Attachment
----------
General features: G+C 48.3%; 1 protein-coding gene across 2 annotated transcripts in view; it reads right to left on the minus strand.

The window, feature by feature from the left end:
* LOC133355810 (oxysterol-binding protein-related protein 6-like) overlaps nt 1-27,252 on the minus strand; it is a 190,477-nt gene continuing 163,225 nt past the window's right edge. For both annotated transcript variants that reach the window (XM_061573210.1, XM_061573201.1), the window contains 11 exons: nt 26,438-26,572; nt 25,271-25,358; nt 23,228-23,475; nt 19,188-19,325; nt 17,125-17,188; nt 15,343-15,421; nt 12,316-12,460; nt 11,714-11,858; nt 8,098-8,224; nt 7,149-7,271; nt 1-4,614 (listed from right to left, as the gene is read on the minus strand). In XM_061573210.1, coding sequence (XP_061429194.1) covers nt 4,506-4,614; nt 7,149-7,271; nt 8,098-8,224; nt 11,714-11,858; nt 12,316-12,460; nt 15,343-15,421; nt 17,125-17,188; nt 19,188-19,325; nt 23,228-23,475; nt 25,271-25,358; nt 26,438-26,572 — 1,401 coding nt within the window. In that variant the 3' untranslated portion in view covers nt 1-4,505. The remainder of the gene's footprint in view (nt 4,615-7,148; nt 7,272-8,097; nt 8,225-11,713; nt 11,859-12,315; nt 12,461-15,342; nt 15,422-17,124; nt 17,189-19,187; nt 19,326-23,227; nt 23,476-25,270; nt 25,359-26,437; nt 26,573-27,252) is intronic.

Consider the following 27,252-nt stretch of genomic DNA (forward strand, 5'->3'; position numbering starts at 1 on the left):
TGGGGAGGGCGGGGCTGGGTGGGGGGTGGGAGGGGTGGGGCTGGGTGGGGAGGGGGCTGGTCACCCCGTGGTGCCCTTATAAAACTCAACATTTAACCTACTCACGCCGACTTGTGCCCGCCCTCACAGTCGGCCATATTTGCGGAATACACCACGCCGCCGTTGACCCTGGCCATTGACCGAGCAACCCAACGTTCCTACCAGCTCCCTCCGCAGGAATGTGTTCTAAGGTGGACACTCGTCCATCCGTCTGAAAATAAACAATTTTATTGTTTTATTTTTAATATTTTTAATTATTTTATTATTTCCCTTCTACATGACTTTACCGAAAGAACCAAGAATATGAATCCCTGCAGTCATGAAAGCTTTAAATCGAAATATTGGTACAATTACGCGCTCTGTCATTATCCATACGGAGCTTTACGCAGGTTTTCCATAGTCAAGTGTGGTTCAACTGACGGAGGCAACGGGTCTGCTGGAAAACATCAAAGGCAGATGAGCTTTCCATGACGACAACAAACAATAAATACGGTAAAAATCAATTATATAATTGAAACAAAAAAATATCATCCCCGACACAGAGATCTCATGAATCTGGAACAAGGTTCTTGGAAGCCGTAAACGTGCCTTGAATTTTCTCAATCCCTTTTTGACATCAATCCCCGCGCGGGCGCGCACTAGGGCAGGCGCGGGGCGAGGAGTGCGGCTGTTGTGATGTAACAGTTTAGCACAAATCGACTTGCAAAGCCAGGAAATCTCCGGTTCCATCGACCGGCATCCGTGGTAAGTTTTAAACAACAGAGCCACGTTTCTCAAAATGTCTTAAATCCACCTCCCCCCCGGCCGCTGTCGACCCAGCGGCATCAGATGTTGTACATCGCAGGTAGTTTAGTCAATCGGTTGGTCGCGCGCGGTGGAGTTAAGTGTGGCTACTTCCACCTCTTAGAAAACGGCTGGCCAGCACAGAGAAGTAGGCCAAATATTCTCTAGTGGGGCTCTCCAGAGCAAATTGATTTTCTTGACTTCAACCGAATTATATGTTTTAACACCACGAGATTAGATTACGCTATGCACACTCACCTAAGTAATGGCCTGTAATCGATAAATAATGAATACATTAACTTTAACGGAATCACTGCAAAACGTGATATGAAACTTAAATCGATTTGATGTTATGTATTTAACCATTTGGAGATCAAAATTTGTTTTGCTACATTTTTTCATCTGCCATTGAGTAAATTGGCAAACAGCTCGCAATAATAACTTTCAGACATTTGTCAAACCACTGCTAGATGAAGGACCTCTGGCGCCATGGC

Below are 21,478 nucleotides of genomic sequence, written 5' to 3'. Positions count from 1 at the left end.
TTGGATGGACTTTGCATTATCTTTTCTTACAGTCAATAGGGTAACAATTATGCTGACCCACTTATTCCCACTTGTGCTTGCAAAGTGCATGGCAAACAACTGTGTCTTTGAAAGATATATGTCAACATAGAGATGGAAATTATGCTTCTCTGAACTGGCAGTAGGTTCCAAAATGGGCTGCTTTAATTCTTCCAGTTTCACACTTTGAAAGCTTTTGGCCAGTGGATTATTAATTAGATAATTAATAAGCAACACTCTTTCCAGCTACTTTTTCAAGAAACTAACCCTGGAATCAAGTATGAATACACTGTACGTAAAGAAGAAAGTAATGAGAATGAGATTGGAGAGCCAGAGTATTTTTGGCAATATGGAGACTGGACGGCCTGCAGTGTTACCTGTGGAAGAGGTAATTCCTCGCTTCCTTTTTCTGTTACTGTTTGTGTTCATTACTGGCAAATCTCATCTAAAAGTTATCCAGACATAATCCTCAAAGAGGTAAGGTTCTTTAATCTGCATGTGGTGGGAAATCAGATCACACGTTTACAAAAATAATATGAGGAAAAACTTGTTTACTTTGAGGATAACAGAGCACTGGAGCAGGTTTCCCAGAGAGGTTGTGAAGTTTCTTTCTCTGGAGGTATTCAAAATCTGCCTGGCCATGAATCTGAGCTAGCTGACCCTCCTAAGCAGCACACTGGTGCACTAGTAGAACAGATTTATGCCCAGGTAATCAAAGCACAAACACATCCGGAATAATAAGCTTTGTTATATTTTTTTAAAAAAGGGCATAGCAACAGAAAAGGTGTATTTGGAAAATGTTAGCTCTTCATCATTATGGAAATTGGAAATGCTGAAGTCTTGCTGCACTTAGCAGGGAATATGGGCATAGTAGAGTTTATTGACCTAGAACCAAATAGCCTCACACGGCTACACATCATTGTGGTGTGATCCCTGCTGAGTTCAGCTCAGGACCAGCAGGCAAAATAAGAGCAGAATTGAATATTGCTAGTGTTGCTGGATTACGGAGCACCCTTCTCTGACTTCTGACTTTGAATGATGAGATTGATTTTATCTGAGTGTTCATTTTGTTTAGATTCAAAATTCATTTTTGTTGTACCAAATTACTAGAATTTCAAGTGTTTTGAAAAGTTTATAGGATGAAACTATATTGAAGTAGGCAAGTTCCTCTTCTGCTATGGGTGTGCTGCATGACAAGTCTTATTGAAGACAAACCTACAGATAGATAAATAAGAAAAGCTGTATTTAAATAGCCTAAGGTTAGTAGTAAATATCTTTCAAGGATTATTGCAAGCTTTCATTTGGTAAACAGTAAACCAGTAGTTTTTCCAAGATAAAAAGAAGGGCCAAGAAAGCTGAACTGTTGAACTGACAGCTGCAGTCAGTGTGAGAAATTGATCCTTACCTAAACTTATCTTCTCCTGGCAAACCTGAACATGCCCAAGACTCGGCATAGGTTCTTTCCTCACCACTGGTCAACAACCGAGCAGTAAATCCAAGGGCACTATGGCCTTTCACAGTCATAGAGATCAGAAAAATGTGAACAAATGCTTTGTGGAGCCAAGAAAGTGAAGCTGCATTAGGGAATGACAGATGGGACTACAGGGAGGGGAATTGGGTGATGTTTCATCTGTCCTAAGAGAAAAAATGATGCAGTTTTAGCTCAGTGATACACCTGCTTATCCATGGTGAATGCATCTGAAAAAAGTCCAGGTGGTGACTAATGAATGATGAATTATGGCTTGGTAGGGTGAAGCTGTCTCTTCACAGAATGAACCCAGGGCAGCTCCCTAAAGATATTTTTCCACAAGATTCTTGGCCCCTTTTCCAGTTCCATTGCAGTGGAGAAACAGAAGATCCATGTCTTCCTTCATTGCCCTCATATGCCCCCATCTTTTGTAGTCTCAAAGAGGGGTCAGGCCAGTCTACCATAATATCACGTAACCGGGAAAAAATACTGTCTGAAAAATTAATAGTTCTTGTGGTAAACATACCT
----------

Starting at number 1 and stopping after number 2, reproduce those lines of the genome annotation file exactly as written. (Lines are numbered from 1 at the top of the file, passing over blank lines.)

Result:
General features: G+C 48.3%; 1 protein-coding gene across 2 annotated transcripts in view; it reads right to left on the minus strand.

The window, feature by feature from the left end: